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KHAO YAI NATIONAL PARK Part of the UNESCO World Heritage Site: Dong Phaya Yen–Khao Yai Forest Complex

THAILAND (NW)

NAKHON RATCHASIMA PROVINCE (Pak Chong) (also includes parts of SARABURI, PRACHINBURI, NAKHON NAYOK PROVINCES)

 

14o26’29’’N 101o22’11’’E, 216,800 hectares, located at the at the south-western boundary of the Khorat Plateau and Sankamphaeng Mountain Range, generally between 400 to 1,000m to 1,351m (Khao Rom), forest mainly deciduous but some pine and large areas of grassland riparian habitat and lakes


December to April (our visit early February) Humid rainy season May to October 27C day to 13C night. Cold season (clear, sunny) November to February. 22C day to 10C night. Hot season March to April 25+C day 17C night.

 

Birding Site Guide

DIRECTIONS

The main entrance is at N, the S entrance is in Nakhon Nayok province. Entrance fee is 400 THB for adults and 200 THB for children. A 4x4 is not needed, at least in dry weather season. From Bangkok to Khao Yai North (main entrance): Highway route 31 N drive 42km until the junction to route 1, here turn right to and drive 54 km NW to junction route 2 in Saraburi and turn right to route 2 and drive 58 km E to junction to route 2090 S of Pak Chong here go right to route 2090 and for 22 km to N check point.

From Bangkok to Khao Yai South: Highway route 31 N Bangkok towards Dong Mueang Airport and 21km to junction to route 305, go right route 305 and 76km to junction route 33 in Nakhon Nayok and go right route 33 for 6.5km SE to junction route 3288, go left route 3288 and 18km to junction route 4005, go route 4005 and 1.5km to S checkpoint.

WHERE TO STAY

This is the most popular national park in Thailand and there are hundreds of places to stay on the road to the park nearly right up to the gates. In holidays these places may fill up quickly, so at busy times book early. There are places to stay within the national park also including 2 campsites are few bungalows in two different spots inside the national park, these have to be booked well in advance, the bookings must be done through website. DEPARTMENT OF NATIONAL PARKS, WILDLIFE AND PLANT CONSERVATION.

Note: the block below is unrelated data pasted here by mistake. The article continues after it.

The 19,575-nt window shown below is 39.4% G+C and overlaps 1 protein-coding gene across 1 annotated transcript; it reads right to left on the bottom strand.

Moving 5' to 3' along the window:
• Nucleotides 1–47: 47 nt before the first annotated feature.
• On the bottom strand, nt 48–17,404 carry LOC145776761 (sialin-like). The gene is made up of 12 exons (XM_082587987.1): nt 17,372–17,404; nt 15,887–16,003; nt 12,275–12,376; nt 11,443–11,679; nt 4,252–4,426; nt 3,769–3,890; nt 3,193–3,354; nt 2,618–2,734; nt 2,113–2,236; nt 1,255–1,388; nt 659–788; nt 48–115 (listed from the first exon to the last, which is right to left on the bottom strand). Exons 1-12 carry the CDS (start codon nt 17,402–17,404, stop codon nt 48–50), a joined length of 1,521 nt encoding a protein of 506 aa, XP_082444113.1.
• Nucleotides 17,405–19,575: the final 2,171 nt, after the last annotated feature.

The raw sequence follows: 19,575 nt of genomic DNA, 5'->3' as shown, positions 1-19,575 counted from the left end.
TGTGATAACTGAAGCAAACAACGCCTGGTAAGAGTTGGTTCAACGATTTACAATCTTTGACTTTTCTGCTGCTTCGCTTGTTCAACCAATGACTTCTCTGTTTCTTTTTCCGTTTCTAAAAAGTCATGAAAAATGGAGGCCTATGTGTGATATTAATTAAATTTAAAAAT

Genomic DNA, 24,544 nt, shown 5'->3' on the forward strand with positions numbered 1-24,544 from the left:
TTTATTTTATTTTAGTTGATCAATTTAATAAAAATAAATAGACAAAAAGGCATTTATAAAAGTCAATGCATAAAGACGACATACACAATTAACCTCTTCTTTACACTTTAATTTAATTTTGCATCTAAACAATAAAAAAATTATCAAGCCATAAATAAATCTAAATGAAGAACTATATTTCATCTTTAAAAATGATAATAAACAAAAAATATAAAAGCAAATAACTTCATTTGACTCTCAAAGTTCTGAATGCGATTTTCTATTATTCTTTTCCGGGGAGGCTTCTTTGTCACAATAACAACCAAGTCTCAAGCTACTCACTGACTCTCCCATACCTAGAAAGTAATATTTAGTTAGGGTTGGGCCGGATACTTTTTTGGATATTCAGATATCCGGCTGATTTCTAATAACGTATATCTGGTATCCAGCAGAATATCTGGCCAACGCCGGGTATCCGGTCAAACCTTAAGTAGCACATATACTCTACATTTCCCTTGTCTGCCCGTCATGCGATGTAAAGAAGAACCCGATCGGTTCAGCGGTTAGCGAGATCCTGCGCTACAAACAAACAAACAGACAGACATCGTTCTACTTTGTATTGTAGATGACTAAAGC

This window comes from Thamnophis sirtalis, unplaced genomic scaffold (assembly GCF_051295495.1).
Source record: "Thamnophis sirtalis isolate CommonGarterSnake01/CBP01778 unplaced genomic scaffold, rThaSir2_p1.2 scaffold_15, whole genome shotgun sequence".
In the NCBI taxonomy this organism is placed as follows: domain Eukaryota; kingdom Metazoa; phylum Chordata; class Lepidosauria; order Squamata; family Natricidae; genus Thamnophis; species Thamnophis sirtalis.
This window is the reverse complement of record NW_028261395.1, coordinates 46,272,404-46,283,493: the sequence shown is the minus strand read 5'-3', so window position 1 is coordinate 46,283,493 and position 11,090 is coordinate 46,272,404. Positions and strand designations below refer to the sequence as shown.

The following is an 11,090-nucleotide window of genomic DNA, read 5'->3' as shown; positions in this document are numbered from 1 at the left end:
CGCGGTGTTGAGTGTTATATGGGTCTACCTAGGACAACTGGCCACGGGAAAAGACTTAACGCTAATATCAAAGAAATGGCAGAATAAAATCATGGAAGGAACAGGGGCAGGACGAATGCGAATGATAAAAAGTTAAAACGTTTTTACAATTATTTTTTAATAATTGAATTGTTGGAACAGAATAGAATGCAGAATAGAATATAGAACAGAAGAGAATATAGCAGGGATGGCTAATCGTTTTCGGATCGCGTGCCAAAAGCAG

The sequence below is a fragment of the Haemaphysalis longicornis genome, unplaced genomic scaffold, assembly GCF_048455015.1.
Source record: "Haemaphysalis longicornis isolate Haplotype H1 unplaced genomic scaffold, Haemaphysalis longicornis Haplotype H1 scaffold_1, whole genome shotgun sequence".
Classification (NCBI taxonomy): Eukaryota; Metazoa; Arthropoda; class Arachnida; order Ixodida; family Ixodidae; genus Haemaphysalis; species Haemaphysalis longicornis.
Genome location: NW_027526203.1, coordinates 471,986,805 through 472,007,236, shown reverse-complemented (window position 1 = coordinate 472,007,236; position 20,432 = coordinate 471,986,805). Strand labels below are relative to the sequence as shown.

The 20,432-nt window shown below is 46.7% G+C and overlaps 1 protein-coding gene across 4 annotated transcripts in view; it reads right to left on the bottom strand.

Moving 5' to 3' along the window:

Lam Takong Camp Site has a small restaurant. This first campsite is 6km from the visitor centre and is fairly central. A trail goes over a bridge N from here to some open grassland areas.

Pha Kluaymai Camp Site is located 3km E of Lam Takong Camp Site. It has camping items for rent including tents, sleeping bags, pillows and mats. The wash block is a bit better here as is the restaurant. A 3km trail goes W along the stream where the national parks only crocodile (introduced) can be spotted easily. The trail stops at the main road a few hundred meters from Haew Suwat Waterfall. The open space for forest bird species is located behind the first set of toilets on N side many species can turn up here such as Siberian Blue Robin. Malayan porcupines visits the campsite every night and Civets sometimes.

Indian Elephant are present here and can present dangers, often damaging cars, follow instructions inside the park on the boards, turn around and drive away if you see an elephant ahead.

There are four river drainage areas in the park The Takhong River is central and goes NE toward the Mekong. The Sai Yai drains from the E basin, then going to the S floodplains and Gulf of Thailand. The Nakhon Nayok drains the SW to the S Nakhon Nayok Province. The Saraburi Province drains W from the far west of Khao Yai.

There are over 50km of trails of varying length and difficulty, all but the easier ones requiring a guide. They vary in length from 500m to 8km+ the longest take up to 3 days.

Signposted watchtowers are located in grassland areas of the park. Nong Phak Chi Watchtower is situated 2.5km north from the visitor centre, next to a salt lick and a pond. There are several trails from the main road to this watchtower. At Mo Sing Watchtower it is possible to see birds and mammals such as gaur, gibbons, elephants.

Waterfalls as ever provide an added attraction and offer other opportunities for birdwatching. The biggest waterfall here is the Haew Narok Waterfall which drops in three-tiers 150m to the lake. The waterfall is located about 10km along the road from the S entrance.

Haew Suwat Waterfalls is 20m and located about 8km to E of the visitors centre and easily accessed from the main E roads. Or by an 8km hike from the visitor centre (walk No.4, allow 4 to 7 hours).

Haew Sai Waterfalls are located 700m N of the Haew Suwat Waterfalls. It is 8km E of visitor centre and can also be reached by road or hiking.

Haew Pratoon Waterfalls is not large and is about 1km N of Haew Sai waterfall.

BIRDS

For a map and full species lists for birds, mammals and reptiles see THAI NATIONAL PARKS.